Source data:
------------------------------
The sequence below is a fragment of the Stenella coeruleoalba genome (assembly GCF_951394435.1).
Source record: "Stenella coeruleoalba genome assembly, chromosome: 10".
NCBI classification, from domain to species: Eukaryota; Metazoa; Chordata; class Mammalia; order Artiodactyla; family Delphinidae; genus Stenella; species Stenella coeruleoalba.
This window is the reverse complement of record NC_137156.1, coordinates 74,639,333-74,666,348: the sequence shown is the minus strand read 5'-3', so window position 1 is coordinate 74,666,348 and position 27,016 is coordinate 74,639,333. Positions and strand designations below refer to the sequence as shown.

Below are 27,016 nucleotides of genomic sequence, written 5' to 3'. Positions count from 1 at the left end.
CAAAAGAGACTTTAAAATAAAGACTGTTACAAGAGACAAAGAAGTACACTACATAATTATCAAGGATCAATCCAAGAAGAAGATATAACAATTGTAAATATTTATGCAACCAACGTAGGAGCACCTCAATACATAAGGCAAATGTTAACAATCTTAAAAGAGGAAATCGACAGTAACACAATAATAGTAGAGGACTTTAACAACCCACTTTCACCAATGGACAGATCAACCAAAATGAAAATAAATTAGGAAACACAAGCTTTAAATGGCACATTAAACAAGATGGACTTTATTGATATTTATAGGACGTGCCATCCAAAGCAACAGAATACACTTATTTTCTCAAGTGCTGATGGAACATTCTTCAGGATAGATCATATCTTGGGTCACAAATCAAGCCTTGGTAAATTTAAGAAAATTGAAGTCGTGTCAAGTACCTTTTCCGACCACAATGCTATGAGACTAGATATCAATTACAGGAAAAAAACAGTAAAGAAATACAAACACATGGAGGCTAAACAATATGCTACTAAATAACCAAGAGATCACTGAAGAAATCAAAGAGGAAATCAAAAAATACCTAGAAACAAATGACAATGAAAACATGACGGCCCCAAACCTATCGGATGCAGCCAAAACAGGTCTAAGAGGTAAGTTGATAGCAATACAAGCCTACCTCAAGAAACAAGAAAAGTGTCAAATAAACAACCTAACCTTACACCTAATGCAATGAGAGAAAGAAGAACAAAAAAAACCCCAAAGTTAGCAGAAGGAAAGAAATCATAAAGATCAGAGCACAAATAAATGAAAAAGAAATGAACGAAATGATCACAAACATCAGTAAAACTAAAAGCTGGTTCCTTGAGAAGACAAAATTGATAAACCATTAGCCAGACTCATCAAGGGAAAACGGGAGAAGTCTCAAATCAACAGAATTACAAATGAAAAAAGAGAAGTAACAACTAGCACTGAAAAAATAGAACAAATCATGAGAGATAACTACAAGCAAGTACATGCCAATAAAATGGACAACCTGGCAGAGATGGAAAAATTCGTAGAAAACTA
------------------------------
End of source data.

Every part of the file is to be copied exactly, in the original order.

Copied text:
The sequence below is a fragment of the Stenella coeruleoalba genome (assembly GCF_951394435.1).
Source record: "Stenella coeruleoalba genome assembly, chromosome: 10".
NCBI classification, from domain to species: Eukaryota; Metazoa; Chordata; class Mammalia; order Artiodactyla; family Delphinidae; genus Stenella; species Stenella coeruleoalba.
This window is the reverse complement of record NC_137156.1, coordinates 74,639,333-74,666,348: the sequence shown is the minus strand read 5'-3', so window position 1 is coordinate 74,666,348 and position 27,016 is coordinate 74,639,333. Positions and strand designations below refer to the sequence as shown.

Below are 27,016 nucleotides of genomic sequence, written 5' to 3'. Positions count from 1 at the left end.
CAAAAGAGACTTTAAAATAAAGACTGTTACAAGAGACAAAGAAGTACACTACATAATTATCAAGGATCAATCCAAGAAGAAGATATAACAATTGTAAATATTTATGCAACCAACGTAGGAGCACCTCAATACATAAGGCAAATGTTAACAATCTTAAAAGAGGAAATCGACAGTAACACAATAATAGTAGAGGACTTTAACAACCCACTTTCACCAATGGACAGATCAACCAAAATGAAAATAAATTAGGAAACACAAGCTTTAAATGGCACATTAAACAAGATGGACTTTATTGATATTTATAGGACGTGCCATCCAAAGCAACAGAATACACTTATTTTCTCAAGTGCTGATGGAACATTCTTCAGGATAGATCATATCTTGGGTCACAAATCAAGCCTTGGTAAATTTAAGAAAATTGAAGTCGTGTCAAGTACCTTTTCCGACCACAATGCTATGAGACTAGATATCAATTACAGGAAAAAAACAGTAAAGAAATACAAACACATGGAGGCTAAACAATATGCTACTAAATAACCAAGAGATCACTGAAGAAATCAAAGAGGAAATCAAAAAATACCTAGAAACAAATGACAATGAAAACATGACGGCCCCAAACCTATCGGATGCAGCCAAAACAGGTCTAAGAGGTAAGTTGATAGCAATACAAGCCTACCTCAAGAAACAAGAAAAGTGTCAAATAAACAACCTAACCTTACACCTAATGCAATGAGAGAAAGAAGAACAAAAAAAACCCCAAAGTTAGCAGAAGGAAAGAAATCATAAAGATCAGAGCACAAATAAATGAAAAAGAAATGAACGAAATGATCACAAACATCAGTAAAACTAAAAGCTGGTTCCTTGAGAAGACAAAATTGATAAACCATTAGCCAGACTCATCAAGGGAAAACGGGAGAAGTCTCAAATCAACAGAATTACAAATGAAAAAAGAGAAGTAACAACTAGCACTGAAAAAATAGAACAAATCATGAGAGATAACTACAAGCAAGTACATGCCAATAAAATGGACAACCTGGCAGAGATGGAAAAATTCGTAGAAAACTA